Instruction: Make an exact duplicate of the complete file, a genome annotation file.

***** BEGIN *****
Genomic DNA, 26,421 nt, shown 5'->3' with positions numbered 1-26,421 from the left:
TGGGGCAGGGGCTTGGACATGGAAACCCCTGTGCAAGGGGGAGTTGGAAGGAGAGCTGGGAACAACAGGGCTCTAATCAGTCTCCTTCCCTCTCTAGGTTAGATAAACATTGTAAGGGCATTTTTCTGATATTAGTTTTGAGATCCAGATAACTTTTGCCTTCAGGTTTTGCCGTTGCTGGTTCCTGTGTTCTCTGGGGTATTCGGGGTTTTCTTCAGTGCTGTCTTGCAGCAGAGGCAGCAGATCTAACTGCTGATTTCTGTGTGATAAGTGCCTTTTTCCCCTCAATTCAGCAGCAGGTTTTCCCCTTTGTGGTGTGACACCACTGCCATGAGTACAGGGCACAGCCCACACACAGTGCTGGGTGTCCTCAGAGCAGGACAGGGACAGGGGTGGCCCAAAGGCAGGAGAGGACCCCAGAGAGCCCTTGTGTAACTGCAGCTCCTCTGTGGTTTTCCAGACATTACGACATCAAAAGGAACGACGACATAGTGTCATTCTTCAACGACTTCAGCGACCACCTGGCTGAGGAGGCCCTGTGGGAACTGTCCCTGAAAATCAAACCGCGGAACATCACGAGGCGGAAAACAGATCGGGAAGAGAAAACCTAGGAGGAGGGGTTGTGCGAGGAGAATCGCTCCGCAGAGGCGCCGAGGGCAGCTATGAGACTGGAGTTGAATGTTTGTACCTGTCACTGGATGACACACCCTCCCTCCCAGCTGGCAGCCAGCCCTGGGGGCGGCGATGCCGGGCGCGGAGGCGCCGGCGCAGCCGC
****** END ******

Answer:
Genomic DNA, 26,421 nt, shown 5'->3' with positions numbered 1-26,421 from the left:
TGGGGCAGGGGCTTGGACATGGAAACCCCTGTGCAAGGGGGAGTTGGAAGGAGAGCTGGGAACAACAGGGCTCTAATCAGTCTCCTTCCCTCTCTAGGTTAGATAAACATTGTAAGGGCATTTTTCTGATATTAGTTTTGAGATCCAGATAACTTTTGCCTTCAGGTTTTGCCGTTGCTGGTTCCTGTGTTCTCTGGGGTATTCGGGGTTTTCTTCAGTGCTGTCTTGCAGCAGAGGCAGCAGATCTAACTGCTGATTTCTGTGTGATAAGTGCCTTTTTCCCCTCAATTCAGCAGCAGGTTTTCCCCTTTGTGGTGTGACACCACTGCCATGAGTACAGGGCACAGCCCACACACAGTGCTGGGTGTCCTCAGAGCAGGACAGGGACAGGGGTGGCCCAAAGGCAGGAGAGGACCCCAGAGAGCCCTTGTGTAACTGCAGCTCCTCTGTGGTTTTCCAGACATTACGACATCAAAAGGAACGACGACATAGTGTCATTCTTCAACGACTTCAGCGACCACCTGGCTGAGGAGGCCCTGTGGGAACTGTCCCTGAAAATCAAACCGCGGAACATCACGAGGCGGAAAACAGATCGGGAAGAGAAAACCTAGGAGGAGGGGTTGTGCGAGGAGAATCGCTCCGCAGAGGCGCCGAGGGCAGCTATGAGACTGGAGTTGAATGTTTGTACCTGTCACTGGATGACACACCCTCCCTCCCAGCTGGCAGCCAGCCCTGGGGGCGGCGATGCCGGGCGCGGAGGCGCCGGCGCAGCCGC